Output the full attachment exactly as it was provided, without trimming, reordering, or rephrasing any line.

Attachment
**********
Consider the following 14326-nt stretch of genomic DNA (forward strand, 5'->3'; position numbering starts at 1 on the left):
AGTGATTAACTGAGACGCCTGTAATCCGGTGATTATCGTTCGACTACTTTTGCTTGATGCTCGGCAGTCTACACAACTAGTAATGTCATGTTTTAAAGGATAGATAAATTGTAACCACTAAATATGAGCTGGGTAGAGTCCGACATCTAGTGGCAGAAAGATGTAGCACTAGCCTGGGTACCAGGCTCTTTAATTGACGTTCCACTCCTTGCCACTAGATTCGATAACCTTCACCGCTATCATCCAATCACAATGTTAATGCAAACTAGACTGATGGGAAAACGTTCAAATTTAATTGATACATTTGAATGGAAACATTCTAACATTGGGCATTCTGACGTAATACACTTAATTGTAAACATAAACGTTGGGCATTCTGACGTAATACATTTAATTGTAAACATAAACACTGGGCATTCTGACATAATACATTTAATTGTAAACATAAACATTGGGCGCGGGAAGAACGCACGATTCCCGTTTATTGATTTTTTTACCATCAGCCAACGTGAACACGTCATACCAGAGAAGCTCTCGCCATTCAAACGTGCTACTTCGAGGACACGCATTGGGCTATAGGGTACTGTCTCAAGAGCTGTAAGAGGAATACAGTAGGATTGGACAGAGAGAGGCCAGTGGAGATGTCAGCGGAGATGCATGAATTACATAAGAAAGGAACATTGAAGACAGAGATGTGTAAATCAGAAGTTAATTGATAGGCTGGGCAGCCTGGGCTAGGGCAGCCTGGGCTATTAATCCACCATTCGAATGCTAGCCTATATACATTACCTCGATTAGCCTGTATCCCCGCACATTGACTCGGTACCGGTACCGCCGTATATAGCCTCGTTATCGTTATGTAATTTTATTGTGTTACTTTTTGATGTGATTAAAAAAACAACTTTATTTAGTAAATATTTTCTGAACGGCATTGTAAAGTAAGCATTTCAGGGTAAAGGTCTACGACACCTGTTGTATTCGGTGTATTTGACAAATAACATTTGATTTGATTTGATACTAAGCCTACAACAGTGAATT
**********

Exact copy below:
Consider the following 14326-nt stretch of genomic DNA (forward strand, 5'->3'; position numbering starts at 1 on the left):
AGTGATTAACTGAGACGCCTGTAATCCGGTGATTATCGTTCGACTACTTTTGCTTGATGCTCGGCAGTCTACACAACTAGTAATGTCATGTTTTAAAGGATAGATAAATTGTAACCACTAAATATGAGCTGGGTAGAGTCCGACATCTAGTGGCAGAAAGATGTAGCACTAGCCTGGGTACCAGGCTCTTTAATTGACGTTCCACTCCTTGCCACTAGATTCGATAACCTTCACCGCTATCATCCAATCACAATGTTAATGCAAACTAGACTGATGGGAAAACGTTCAAATTTAATTGATACATTTGAATGGAAACATTCTAACATTGGGCATTCTGACGTAATACACTTAATTGTAAACATAAACGTTGGGCATTCTGACGTAATACATTTAATTGTAAACATAAACACTGGGCATTCTGACATAATACATTTAATTGTAAACATAAACATTGGGCGCGGGAAGAACGCACGATTCCCGTTTATTGATTTTTTTACCATCAGCCAACGTGAACACGTCATACCAGAGAAGCTCTCGCCATTCAAACGTGCTACTTCGAGGACACGCATTGGGCTATAGGGTACTGTCTCAAGAGCTGTAAGAGGAATACAGTAGGATTGGACAGAGAGAGGCCAGTGGAGATGTCAGCGGAGATGCATGAATTACATAAGAAAGGAACATTGAAGACAGAGATGTGTAAATCAGAAGTTAATTGATAGGCTGGGCAGCCTGGGCTAGGGCAGCCTGGGCTATTAATCCACCATTCGAATGCTAGCCTATATACATTACCTCGATTAGCCTGTATCCCCGCACATTGACTCGGTACCGGTACCGCCGTATATAGCCTCGTTATCGTTATGTAATTTTATTGTGTTACTTTTTGATGTGATTAAAAAAACAACTTTATTTAGTAAATATTTTCTGAACGGCATTGTAAAGTAAGCATTTCAGGGTAAAGGTCTACGACACCTGTTGTATTCGGTGTATTTGACAAATAACATTTGATTTGATTTGATACTAAGCCTACAACAGTGAATT